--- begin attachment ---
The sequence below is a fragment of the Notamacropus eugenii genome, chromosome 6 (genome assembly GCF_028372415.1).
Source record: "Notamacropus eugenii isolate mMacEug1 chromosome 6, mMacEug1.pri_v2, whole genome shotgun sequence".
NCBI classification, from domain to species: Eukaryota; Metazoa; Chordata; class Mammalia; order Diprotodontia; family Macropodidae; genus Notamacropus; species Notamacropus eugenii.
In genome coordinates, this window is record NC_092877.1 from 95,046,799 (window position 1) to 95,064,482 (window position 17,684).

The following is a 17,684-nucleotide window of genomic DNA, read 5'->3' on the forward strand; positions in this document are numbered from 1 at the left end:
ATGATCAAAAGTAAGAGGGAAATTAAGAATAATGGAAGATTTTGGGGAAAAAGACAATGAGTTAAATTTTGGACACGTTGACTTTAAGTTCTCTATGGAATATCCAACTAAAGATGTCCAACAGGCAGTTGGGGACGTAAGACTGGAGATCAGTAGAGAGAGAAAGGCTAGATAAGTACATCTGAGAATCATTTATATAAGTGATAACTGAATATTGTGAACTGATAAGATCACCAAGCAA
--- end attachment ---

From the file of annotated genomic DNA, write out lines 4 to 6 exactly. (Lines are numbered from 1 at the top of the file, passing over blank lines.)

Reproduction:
In genome coordinates, this window is record NC_092877.1 from 95,046,799 (window position 1) to 95,064,482 (window position 17,684).

The following is a 17,684-nucleotide window of genomic DNA, read 5'->3' on the forward strand; positions in this document are numbered from 1 at the left end:
ATGATCAAAAGTAAGAGGGAAATTAAGAATAATGGAAGATTTTGGGGAAAAAGACAATGAGTTAAATTTTGGACACGTTGACTTTAAGTTCTCTATGGAATATCCAACTAAAGATGTCCAACAGGCAGTTGGGGACGTAAGACTGGAGATCAGTAGAGAGAGAAAGGCTAGATAAGTACATCTGAGAATCATTTATATAAGTGATAACTGAATATTGTGAACTGATAAGATCACCAAGCAA